Thursday, December 31, 2015

Pathos: What It Is, and How Writers Evoke It

Pathos is one of the emotions writers most frequently evoke in their work. The noun pathos comes from ancient Greek and from the verb πάσχειν, or pas-thein, which means “to suffer.” The Oxford English Dictionary defines pathos as, “A quality which evokes pity, sadness, or tenderness…”

To me, pathos is a personal suffering, a solitary emotion, which is what makes it so poignant. Paradoxically, it is that individual, interior quality of pathos that allows us to empathize with it, since we’ve all experienced moments of pathos.

Unlike other emotions, such as love, hate, anger, outrage, friendship, etc., pathos only requires one person to experience its story. Because it mostly involves the fate of an individual, pathos might be the easiest emotion to invoke, so it’s a good place to start for a beginning writer.

One of the most classic examples of pathos for me is this poem by the great haiku writer, Hattori Ransetsu (1654–1707).

Hattori Ransetsu
Here is the haiku:

The childless woman,
How tender she is
To the dolls!

translated by R.H. Blyth

In this poem Ransetsu tells the story of one person’s life in fewer than twenty syllables. The woman, who is probably a shopkeeper, is arranging dolls, stroking their hair, neatening their clothes. Her tenderness toward them shows the reader the love she would have given her children, if she had them. This one scene, which the poet depicts with a few quick brushstrokes, gives us an entire narrative, an entire life. This is not a woman who has voluntarily chosen to forego having children. The pathos comes from the sense of loss, the absence of the life that this woman would have enjoyed as a mother, and the poignancy of her showing that love to a lifeless doll.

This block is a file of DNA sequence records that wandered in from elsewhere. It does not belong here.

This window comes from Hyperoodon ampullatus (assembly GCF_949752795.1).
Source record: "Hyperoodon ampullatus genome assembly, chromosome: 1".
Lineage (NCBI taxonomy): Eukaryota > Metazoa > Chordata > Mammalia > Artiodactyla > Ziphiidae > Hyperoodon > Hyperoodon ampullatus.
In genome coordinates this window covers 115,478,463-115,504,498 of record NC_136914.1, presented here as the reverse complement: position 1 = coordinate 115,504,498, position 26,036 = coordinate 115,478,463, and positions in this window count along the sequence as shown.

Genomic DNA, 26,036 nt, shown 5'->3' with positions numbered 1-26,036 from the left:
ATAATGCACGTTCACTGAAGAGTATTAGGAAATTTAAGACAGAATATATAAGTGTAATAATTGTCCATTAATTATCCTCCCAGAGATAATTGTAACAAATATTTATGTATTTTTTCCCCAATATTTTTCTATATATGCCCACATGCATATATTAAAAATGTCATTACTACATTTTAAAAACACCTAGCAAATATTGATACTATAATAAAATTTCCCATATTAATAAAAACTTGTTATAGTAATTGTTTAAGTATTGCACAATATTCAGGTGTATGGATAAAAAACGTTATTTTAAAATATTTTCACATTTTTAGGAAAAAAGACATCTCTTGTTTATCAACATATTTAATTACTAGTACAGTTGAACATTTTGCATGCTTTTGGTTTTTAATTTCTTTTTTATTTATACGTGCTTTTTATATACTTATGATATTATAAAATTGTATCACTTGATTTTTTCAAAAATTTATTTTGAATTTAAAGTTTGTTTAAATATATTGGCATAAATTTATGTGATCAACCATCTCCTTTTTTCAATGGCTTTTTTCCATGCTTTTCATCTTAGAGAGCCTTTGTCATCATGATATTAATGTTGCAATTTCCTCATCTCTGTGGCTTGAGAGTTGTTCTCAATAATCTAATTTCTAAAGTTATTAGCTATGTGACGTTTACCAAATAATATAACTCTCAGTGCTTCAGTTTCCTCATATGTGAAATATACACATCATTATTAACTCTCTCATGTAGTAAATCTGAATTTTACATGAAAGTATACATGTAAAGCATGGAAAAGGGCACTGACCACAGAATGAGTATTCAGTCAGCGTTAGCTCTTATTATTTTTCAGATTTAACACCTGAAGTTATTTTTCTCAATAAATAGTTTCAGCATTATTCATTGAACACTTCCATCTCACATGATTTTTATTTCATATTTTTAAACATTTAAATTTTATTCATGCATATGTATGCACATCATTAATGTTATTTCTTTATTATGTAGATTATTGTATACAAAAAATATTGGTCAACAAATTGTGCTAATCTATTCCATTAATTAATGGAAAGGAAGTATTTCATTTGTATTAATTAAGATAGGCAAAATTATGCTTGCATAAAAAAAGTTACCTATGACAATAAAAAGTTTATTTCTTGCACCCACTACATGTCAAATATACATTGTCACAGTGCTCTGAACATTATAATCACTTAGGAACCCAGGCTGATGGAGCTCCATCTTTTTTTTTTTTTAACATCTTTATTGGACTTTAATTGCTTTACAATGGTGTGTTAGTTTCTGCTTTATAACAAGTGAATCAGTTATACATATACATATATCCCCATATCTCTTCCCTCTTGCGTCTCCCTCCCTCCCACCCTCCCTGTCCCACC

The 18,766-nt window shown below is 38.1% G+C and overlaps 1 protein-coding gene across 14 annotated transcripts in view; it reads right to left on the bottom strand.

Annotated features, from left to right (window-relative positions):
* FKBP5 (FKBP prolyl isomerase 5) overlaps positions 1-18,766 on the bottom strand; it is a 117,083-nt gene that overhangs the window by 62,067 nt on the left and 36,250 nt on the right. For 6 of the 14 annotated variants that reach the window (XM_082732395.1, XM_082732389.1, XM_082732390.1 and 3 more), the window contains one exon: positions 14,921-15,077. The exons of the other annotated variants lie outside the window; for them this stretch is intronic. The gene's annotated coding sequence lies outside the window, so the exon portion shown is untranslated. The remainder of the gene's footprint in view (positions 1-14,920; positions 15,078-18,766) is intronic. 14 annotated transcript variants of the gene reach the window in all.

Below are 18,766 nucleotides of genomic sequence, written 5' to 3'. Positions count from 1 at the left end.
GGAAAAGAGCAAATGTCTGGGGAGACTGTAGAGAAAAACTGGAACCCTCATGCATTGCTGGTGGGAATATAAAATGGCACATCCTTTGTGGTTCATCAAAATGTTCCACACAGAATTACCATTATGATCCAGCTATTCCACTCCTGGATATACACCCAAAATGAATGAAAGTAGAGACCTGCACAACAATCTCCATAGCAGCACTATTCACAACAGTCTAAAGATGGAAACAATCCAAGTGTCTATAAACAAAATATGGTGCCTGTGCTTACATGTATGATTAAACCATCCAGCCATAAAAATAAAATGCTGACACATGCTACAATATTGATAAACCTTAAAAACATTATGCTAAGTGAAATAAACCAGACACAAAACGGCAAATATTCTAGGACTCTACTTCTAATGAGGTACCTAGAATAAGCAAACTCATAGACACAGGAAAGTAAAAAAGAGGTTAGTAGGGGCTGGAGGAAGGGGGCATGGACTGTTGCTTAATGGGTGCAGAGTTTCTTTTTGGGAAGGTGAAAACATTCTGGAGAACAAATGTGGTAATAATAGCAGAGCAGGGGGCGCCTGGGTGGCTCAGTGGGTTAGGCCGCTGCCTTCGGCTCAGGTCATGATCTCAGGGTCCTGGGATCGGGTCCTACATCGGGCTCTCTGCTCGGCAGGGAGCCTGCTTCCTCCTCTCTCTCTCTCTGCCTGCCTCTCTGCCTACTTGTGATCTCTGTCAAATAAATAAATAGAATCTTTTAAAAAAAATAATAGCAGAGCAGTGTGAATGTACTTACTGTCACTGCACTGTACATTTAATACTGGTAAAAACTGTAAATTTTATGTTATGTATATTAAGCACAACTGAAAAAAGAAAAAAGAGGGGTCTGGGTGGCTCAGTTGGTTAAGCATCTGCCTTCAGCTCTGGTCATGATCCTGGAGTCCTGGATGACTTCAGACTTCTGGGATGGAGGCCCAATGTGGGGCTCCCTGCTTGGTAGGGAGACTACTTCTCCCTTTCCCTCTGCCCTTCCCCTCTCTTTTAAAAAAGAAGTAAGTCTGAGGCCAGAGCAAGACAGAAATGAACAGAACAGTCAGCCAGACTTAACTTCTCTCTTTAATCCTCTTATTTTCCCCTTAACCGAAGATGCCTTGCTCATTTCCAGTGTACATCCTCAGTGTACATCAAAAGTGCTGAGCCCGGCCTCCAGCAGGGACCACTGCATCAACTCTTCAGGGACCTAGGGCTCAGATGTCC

Even though pathos does not require many characters to trigger it, it’s still a tricky emotion to create. The danger in attempting to evoke pathos is sentimentality. Imagine, for example, if Ransetsu had written instead:

That poor, lonely, childless woman—
Isn’t it terribly sad how she tenderly strokes
and soothes the dolls!

If Ransetsu had written this overblown version, we’d sprint from the writer’s blatant appeal to our sympathy. It’s the restraint that Ransetsu exercises in understating the emotion that allows the reader to experience the feeling.

That’s something to keep in mind in trying to create pathos. Pathos is like mercury. It’s fluid. Unpredictable. It arrives in a sudden flash. Trying to force it to appear just doesn’t work. The writer has to create an authentic situation, and allow the pathos to flow into it, and once it does—capture it and snap the lid shut so it doesn't get away.

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